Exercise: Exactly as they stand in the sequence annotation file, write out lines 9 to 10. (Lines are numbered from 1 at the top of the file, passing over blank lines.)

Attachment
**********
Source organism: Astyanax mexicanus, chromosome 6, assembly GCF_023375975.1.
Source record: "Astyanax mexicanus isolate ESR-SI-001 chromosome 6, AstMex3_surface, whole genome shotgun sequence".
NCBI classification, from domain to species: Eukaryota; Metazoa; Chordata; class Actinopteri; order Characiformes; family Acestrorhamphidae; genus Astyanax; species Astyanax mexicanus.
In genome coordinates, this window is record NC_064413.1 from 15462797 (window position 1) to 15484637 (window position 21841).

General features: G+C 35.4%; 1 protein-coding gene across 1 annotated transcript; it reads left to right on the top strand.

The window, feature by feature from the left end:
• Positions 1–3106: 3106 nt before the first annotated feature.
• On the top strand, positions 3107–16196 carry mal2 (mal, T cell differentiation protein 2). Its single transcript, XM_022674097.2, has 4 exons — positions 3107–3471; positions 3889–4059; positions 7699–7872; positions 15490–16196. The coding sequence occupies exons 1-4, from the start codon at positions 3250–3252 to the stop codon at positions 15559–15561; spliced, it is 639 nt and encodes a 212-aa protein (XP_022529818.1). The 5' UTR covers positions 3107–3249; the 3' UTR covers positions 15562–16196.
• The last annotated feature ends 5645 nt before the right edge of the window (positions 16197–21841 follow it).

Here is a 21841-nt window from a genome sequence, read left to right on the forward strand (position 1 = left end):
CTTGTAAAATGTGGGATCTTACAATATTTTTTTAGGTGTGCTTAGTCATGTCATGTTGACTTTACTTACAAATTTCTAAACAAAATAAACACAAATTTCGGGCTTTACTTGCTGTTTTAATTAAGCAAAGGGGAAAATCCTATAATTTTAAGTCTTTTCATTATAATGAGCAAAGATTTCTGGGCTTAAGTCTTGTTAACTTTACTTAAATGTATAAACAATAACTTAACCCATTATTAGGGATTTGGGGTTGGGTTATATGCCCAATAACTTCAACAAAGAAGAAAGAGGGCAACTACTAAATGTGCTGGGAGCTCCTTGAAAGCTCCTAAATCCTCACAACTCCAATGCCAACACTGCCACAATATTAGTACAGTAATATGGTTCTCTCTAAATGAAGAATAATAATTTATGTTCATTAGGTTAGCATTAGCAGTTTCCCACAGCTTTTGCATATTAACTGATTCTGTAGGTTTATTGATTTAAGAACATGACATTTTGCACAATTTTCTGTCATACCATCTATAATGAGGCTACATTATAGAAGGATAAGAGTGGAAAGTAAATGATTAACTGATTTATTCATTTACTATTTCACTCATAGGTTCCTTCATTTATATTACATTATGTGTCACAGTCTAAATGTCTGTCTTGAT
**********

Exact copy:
• The last annotated feature ends 5645 nt before the right edge of the window (positions 16197–21841 follow it).

Here is a 21841-nt window from a genome sequence, read left to right on the forward strand (position 1 = left end):